What is 'Balance Chasing'

Balance chasing is the practice by some banks of reducing a customer’s available line of credit as they pay down their credit card balance.

Breaking down 'Balance Chasing'

Balance chasing means that instead of freeing up credit, the customer has less available credit due to the lower credit limit. A credit card issuer could engage in this practice to limit its risk by reducing the amount of a particular borrower’s available credit. Balance chasing may be more likely if the cardholder appears to be a high-risk borrower who makes late payments or defaults on other credit cards or loans. An unintended consequence of balance chasing is that even though debt repayment is responsible consumer behavior, it can make it difficult improve a credit score, such a FICO score.

FICO scores take into account five factors to determine credit worthiness: payment history; current indebtedness; types of credit used; length of credit history and new credit accounts. In general, payment history represents 35 percent of the score, accounts owed 30 percent, length of credit history 15 percent, new credit 10 percent and credit mix 10 percent. Payment history measures whether credit accounts are paid on time. Credit reports show payments for all lines of credit and indicate if payments are received 30, 60, 90, 120 or more days late. Paying on time generally will prevent balance chasing. Accounts owed in the FICO score refers to total amount owed. High debt does not necessarily mean a low credit score. FICO considers the ratio of money owed to the amount of credit available. So, the lower the percent of credit in use, the better it is for the score.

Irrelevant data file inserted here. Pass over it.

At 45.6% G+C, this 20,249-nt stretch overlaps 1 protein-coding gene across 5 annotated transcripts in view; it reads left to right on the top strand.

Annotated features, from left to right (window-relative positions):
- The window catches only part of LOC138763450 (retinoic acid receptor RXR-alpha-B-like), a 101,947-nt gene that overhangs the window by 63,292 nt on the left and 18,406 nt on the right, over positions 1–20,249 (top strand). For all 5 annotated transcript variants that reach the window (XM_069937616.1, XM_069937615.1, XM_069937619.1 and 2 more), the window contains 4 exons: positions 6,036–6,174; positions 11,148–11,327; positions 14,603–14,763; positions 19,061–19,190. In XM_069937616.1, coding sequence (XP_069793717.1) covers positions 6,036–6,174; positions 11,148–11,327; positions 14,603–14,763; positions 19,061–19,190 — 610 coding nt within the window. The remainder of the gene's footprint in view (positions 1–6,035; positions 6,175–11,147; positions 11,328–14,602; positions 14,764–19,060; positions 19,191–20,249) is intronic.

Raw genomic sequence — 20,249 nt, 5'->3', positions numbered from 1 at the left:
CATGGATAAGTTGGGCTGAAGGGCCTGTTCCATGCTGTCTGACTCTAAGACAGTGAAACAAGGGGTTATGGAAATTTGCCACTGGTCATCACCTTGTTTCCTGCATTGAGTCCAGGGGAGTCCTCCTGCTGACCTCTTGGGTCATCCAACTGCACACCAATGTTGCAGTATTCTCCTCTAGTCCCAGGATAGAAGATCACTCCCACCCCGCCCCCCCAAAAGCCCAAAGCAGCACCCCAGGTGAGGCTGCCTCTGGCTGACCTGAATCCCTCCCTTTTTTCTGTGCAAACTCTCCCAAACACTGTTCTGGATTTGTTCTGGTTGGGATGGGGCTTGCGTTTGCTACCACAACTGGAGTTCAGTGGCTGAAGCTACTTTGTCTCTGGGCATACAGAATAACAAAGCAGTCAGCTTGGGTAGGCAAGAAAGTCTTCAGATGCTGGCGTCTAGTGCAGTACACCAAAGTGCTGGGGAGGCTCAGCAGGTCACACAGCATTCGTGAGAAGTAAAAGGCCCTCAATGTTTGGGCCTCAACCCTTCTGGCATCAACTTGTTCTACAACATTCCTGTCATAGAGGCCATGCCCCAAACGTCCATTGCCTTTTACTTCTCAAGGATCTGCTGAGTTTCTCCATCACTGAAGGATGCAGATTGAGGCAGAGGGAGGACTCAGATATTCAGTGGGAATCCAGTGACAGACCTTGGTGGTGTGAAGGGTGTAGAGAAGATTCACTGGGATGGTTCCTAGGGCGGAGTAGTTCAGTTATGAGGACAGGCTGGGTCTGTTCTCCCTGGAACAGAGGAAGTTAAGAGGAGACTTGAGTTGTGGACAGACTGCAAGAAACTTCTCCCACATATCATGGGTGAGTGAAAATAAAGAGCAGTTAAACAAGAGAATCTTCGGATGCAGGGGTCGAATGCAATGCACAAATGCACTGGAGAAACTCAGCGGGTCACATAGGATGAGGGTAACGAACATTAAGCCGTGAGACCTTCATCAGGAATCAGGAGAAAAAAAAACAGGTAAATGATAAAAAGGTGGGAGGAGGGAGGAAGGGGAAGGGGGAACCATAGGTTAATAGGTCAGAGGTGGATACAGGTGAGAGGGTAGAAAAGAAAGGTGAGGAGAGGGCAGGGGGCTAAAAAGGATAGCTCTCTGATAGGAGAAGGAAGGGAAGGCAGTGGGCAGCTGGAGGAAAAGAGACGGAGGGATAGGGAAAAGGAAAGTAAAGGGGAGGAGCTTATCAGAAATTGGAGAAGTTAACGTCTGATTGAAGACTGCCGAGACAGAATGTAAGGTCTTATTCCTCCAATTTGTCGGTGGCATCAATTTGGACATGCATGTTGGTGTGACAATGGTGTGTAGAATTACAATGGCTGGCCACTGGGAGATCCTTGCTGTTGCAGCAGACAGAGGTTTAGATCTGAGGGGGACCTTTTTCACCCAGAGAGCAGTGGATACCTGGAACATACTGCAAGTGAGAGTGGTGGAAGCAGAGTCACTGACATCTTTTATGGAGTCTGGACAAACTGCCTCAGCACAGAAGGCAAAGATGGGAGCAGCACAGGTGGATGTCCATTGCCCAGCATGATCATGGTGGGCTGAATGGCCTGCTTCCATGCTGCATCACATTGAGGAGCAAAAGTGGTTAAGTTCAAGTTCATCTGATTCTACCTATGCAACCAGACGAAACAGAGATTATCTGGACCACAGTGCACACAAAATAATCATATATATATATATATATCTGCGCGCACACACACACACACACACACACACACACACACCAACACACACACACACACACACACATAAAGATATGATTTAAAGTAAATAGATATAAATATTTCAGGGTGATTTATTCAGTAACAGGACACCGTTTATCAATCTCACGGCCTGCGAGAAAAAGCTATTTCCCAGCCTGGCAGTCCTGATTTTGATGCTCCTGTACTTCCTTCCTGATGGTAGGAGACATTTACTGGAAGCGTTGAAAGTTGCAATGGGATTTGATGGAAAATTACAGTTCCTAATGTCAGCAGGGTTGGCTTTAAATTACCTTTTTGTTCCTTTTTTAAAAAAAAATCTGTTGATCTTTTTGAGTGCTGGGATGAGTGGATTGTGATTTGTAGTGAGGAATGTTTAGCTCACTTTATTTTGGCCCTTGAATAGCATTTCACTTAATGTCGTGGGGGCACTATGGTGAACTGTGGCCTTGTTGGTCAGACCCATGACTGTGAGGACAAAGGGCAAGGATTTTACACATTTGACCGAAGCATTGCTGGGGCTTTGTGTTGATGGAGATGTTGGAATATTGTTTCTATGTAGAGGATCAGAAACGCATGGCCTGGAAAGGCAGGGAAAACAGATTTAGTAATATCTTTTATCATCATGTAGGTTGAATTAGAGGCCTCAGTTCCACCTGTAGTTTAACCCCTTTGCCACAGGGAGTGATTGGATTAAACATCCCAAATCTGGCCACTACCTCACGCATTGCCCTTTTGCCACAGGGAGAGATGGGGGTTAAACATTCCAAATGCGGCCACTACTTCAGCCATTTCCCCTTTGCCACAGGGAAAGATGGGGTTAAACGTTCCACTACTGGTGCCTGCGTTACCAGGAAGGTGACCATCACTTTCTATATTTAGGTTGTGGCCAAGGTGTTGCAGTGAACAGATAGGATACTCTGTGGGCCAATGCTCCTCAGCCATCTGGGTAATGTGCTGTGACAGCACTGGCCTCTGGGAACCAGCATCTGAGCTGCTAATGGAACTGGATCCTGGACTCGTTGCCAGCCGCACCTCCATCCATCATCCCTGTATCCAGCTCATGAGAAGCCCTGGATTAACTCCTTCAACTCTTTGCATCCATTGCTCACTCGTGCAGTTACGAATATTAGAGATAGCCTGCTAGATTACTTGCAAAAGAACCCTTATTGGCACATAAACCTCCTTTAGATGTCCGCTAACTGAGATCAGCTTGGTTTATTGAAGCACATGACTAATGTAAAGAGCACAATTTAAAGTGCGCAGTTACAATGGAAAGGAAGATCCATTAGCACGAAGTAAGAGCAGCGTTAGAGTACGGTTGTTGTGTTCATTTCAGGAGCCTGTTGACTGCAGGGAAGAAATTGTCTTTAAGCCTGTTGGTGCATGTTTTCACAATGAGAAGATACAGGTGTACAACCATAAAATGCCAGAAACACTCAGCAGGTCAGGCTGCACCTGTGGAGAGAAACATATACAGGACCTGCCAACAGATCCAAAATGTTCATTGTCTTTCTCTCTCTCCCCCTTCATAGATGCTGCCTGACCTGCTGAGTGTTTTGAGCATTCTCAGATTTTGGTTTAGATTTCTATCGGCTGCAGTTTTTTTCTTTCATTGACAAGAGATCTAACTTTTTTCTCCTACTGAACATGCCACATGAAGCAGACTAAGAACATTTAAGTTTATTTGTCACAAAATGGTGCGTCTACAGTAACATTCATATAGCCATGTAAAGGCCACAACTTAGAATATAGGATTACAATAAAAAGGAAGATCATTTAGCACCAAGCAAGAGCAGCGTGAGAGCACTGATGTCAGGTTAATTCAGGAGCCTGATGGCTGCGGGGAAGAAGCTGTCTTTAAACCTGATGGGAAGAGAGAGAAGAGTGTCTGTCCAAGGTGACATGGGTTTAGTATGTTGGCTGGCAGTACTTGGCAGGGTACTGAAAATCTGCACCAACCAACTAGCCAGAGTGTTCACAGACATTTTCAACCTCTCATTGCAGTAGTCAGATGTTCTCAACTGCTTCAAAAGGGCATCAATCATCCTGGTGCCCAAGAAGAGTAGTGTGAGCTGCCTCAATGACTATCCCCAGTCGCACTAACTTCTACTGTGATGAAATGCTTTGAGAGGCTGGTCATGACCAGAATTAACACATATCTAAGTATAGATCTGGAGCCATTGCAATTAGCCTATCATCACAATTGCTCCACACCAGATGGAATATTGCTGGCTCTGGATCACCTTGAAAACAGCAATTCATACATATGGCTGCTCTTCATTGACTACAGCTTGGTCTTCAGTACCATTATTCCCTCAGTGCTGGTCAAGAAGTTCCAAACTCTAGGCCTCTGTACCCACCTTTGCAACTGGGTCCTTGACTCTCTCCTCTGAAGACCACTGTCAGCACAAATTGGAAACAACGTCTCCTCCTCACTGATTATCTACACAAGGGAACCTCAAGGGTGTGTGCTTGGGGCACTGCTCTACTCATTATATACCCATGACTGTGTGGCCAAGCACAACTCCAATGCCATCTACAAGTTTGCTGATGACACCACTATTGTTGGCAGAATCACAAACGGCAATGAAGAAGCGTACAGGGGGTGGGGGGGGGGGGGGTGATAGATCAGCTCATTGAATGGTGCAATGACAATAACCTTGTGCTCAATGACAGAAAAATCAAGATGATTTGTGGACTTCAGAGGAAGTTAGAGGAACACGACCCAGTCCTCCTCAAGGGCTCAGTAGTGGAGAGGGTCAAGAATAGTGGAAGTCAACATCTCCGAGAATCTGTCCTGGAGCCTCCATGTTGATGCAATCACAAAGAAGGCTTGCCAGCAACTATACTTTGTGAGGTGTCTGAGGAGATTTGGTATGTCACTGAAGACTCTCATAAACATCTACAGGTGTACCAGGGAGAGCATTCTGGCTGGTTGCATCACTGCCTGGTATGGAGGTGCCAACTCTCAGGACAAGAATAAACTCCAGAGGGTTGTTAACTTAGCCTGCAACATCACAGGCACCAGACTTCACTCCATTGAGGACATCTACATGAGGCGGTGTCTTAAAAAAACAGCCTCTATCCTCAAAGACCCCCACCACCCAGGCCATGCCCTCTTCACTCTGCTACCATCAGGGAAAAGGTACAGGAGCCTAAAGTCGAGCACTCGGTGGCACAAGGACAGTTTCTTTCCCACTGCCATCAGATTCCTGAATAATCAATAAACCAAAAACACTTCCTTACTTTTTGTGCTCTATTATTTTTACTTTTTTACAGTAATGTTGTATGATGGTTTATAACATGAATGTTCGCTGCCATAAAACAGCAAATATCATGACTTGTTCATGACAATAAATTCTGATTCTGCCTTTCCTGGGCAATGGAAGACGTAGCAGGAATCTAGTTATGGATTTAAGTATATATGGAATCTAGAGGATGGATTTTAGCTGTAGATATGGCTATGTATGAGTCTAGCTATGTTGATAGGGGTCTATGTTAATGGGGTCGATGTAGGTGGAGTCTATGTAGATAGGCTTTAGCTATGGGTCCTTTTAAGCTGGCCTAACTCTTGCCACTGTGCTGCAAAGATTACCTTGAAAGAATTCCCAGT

Balance Chasing and FICO Score

If a cardholder borrows the maximum on a $5,000 credit line, their credit used is 100 percent. If they pay down that balance to $4,000 and the credit line remains at $5,000, then credit used drops to 80 percent. But if the credit card issuer chases the balance and cuts the credit limit to $4,000 as soon as they pay, the credit used remains at 100 percent and their credit score will not improve. If a cardholder continues to make new purchases, they would need to be aware of the allowed limit. Balance chasing could result in an unexpected drop in the maximum allowed and cause subsequent purchases attempted with a card to be declined at point of sale. If the cardholder opted in to overlimit fees, new transactions could be approved but with fees charged for exceeding the credit limit.

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